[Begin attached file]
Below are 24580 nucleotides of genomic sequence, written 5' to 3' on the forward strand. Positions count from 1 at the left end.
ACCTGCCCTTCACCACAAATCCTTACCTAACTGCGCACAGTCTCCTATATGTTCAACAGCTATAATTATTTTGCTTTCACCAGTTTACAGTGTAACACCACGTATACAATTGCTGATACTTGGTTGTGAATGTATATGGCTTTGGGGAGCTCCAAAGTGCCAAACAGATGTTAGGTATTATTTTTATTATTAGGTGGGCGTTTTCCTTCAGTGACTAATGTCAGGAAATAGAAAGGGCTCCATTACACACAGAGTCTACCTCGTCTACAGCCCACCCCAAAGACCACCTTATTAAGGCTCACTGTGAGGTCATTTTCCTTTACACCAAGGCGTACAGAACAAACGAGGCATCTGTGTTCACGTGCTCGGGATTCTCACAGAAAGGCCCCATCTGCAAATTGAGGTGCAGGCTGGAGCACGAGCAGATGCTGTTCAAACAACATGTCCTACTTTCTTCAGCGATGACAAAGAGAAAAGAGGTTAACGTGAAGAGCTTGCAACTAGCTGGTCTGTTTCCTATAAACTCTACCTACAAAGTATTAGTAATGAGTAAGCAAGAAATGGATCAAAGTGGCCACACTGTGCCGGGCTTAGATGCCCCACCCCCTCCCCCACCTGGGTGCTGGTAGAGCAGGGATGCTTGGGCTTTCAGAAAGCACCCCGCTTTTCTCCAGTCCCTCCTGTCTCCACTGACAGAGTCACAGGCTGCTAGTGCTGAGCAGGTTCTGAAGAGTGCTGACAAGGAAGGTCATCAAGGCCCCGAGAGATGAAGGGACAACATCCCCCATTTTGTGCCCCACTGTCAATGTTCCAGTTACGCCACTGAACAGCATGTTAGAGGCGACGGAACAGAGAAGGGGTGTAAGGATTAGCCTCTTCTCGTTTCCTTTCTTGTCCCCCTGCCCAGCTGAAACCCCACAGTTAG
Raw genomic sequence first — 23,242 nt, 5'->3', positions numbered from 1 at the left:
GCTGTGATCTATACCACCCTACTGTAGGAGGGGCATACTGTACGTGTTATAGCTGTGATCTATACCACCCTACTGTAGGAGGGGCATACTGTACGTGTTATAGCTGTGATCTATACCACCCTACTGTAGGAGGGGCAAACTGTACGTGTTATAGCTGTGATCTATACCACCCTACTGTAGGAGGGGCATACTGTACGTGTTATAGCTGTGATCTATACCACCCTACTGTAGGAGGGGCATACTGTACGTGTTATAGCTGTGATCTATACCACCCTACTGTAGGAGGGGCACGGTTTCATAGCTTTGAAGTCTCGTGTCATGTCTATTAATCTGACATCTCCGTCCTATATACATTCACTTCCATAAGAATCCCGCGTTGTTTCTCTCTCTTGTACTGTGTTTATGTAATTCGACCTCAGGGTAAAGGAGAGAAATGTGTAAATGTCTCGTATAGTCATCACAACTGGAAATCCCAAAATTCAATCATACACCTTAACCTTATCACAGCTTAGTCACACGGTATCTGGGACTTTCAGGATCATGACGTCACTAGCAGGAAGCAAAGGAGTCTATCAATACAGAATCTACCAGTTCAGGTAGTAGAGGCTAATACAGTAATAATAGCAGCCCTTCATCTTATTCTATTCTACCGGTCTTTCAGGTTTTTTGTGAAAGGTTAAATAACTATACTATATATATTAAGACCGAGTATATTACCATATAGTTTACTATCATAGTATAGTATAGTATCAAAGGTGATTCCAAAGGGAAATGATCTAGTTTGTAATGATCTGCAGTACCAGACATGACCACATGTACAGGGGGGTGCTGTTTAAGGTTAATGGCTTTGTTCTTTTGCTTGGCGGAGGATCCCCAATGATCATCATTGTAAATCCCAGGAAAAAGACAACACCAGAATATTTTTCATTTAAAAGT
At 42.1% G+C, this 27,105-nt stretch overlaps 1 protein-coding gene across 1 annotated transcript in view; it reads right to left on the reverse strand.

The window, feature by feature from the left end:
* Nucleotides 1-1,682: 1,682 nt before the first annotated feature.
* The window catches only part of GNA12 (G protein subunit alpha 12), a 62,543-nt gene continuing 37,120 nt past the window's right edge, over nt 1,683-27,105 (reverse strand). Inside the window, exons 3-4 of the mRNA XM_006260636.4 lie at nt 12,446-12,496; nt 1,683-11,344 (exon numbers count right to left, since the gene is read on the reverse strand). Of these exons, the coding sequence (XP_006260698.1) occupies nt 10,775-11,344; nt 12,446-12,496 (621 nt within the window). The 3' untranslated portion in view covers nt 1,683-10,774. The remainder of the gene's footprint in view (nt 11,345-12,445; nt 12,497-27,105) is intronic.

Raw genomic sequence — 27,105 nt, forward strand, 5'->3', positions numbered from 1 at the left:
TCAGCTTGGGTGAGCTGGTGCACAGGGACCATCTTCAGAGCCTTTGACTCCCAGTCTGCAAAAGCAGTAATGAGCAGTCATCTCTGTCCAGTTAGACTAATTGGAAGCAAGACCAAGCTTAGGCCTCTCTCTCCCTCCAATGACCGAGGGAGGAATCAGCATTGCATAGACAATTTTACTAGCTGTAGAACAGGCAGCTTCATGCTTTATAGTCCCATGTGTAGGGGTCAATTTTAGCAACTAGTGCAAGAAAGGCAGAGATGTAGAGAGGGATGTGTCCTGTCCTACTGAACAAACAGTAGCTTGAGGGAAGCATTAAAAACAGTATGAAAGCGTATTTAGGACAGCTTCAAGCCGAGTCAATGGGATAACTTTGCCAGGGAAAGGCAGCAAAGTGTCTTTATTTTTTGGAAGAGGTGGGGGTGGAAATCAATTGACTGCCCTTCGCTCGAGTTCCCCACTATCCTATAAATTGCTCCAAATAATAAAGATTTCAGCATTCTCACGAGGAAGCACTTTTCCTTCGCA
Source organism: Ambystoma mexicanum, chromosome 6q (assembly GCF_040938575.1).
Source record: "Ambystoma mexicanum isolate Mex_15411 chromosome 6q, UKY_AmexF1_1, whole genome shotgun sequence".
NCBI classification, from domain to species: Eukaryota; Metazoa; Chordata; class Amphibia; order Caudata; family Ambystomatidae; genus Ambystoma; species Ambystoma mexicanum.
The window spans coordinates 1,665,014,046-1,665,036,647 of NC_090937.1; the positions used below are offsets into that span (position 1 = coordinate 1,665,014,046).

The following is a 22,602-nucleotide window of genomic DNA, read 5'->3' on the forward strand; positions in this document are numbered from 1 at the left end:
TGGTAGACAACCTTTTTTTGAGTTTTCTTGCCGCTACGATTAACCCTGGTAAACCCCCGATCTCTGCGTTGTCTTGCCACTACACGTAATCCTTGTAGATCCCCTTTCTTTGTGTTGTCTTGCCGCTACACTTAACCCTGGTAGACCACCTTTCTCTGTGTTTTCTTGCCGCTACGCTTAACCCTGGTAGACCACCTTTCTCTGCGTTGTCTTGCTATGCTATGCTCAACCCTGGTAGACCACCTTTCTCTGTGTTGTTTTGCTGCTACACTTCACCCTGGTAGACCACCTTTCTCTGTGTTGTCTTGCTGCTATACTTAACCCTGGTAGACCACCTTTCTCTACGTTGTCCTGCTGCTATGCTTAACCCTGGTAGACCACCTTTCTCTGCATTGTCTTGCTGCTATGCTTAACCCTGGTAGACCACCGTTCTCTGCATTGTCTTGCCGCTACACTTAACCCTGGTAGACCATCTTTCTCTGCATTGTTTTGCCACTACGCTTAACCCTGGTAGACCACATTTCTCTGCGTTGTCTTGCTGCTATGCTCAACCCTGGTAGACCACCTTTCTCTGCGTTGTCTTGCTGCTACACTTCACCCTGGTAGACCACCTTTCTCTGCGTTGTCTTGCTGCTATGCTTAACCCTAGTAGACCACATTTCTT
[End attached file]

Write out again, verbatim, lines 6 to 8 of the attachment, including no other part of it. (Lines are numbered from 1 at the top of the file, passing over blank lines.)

The window, feature by feature from the left end:
* Nucleotides 1-1,682: 1,682 nt before the first annotated feature.
* The window catches only part of GNA12 (G protein subunit alpha 12), a 62,543-nt gene continuing 37,120 nt past the window's right edge, over nt 1,683-27,105 (reverse strand). Inside the window, exons 3-4 of the mRNA XM_006260636.4 lie at nt 12,446-12,496; nt 1,683-11,344 (exon numbers count right to left, since the gene is read on the reverse strand). Of these exons, the coding sequence (XP_006260698.1) occupies nt 10,775-11,344; nt 12,446-12,496 (621 nt within the window). The 3' untranslated portion in view covers nt 1,683-10,774. The remainder of the gene's footprint in view (nt 11,345-12,445; nt 12,497-27,105) is intronic.